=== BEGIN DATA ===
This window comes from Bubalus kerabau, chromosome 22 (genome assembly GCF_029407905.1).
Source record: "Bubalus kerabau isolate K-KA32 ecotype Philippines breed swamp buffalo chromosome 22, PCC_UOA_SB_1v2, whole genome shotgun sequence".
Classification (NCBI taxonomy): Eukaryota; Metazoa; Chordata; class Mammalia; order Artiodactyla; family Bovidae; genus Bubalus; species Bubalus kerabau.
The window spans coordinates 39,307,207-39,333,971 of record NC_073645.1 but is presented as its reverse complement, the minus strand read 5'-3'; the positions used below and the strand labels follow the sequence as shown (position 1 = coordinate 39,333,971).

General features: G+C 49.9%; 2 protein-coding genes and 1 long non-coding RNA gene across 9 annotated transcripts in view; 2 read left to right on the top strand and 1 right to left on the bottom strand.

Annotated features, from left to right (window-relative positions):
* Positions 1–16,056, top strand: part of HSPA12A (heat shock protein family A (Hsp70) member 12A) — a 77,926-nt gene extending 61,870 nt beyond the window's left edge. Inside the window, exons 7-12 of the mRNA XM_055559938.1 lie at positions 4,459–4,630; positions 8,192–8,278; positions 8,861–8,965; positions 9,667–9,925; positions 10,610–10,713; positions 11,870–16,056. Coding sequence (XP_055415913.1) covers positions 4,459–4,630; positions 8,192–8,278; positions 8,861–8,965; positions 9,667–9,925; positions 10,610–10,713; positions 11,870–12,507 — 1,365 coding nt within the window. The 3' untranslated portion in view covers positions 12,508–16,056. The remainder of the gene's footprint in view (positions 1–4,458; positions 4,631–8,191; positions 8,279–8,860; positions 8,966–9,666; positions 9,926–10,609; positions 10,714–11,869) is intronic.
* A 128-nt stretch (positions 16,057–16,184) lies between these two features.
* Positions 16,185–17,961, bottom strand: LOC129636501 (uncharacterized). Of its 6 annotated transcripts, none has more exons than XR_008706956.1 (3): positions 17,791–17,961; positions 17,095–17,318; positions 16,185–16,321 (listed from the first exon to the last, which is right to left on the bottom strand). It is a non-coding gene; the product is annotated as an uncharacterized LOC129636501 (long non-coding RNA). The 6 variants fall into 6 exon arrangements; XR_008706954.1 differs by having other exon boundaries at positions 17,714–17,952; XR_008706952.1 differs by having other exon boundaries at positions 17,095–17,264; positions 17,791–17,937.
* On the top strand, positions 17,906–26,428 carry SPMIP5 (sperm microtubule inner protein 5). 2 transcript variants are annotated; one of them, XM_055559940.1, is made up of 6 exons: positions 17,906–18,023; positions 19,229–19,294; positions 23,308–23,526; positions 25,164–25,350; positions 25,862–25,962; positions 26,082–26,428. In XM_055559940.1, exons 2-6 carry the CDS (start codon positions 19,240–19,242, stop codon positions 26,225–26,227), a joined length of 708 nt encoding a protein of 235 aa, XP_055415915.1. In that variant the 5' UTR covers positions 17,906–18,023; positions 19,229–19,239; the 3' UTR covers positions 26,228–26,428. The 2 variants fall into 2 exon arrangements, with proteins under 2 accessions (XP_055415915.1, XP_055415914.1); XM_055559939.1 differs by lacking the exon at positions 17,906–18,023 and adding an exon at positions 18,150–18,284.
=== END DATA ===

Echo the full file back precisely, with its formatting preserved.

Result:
This window comes from Bubalus kerabau, chromosome 22 (genome assembly GCF_029407905.1).
Source record: "Bubalus kerabau isolate K-KA32 ecotype Philippines breed swamp buffalo chromosome 22, PCC_UOA_SB_1v2, whole genome shotgun sequence".
Classification (NCBI taxonomy): Eukaryota; Metazoa; Chordata; class Mammalia; order Artiodactyla; family Bovidae; genus Bubalus; species Bubalus kerabau.
The window spans coordinates 39,307,207-39,333,971 of record NC_073645.1 but is presented as its reverse complement, the minus strand read 5'-3'; the positions used below and the strand labels follow the sequence as shown (position 1 = coordinate 39,333,971).

General features: G+C 49.9%; 2 protein-coding genes and 1 long non-coding RNA gene across 9 annotated transcripts in view; 2 read left to right on the top strand and 1 right to left on the bottom strand.

Annotated features, from left to right (window-relative positions):
* Positions 1–16,056, top strand: part of HSPA12A (heat shock protein family A (Hsp70) member 12A) — a 77,926-nt gene extending 61,870 nt beyond the window's left edge. Inside the window, exons 7-12 of the mRNA XM_055559938.1 lie at positions 4,459–4,630; positions 8,192–8,278; positions 8,861–8,965; positions 9,667–9,925; positions 10,610–10,713; positions 11,870–16,056. Coding sequence (XP_055415913.1) covers positions 4,459–4,630; positions 8,192–8,278; positions 8,861–8,965; positions 9,667–9,925; positions 10,610–10,713; positions 11,870–12,507 — 1,365 coding nt within the window. The 3' untranslated portion in view covers positions 12,508–16,056. The remainder of the gene's footprint in view (positions 1–4,458; positions 4,631–8,191; positions 8,279–8,860; positions 8,966–9,666; positions 9,926–10,609; positions 10,714–11,869) is intronic.
* A 128-nt stretch (positions 16,057–16,184) lies between these two features.
* Positions 16,185–17,961, bottom strand: LOC129636501 (uncharacterized). Of its 6 annotated transcripts, none has more exons than XR_008706956.1 (3): positions 17,791–17,961; positions 17,095–17,318; positions 16,185–16,321 (listed from the first exon to the last, which is right to left on the bottom strand). It is a non-coding gene; the product is annotated as an uncharacterized LOC129636501 (long non-coding RNA). The 6 variants fall into 6 exon arrangements; XR_008706954.1 differs by having other exon boundaries at positions 17,714–17,952; XR_008706952.1 differs by having other exon boundaries at positions 17,095–17,264; positions 17,791–17,937.
* On the top strand, positions 17,906–26,428 carry SPMIP5 (sperm microtubule inner protein 5). 2 transcript variants are annotated; one of them, XM_055559940.1, is made up of 6 exons: positions 17,906–18,023; positions 19,229–19,294; positions 23,308–23,526; positions 25,164–25,350; positions 25,862–25,962; positions 26,082–26,428. In XM_055559940.1, exons 2-6 carry the CDS (start codon positions 19,240–19,242, stop codon positions 26,225–26,227), a joined length of 708 nt encoding a protein of 235 aa, XP_055415915.1. In that variant the 5' UTR covers positions 17,906–18,023; positions 19,229–19,239; the 3' UTR covers positions 26,228–26,428. The 2 variants fall into 2 exon arrangements, with proteins under 2 accessions (XP_055415915.1, XP_055415914.1); XM_055559939.1 differs by lacking the exon at positions 17,906–18,023 and adding an exon at positions 18,150–18,284.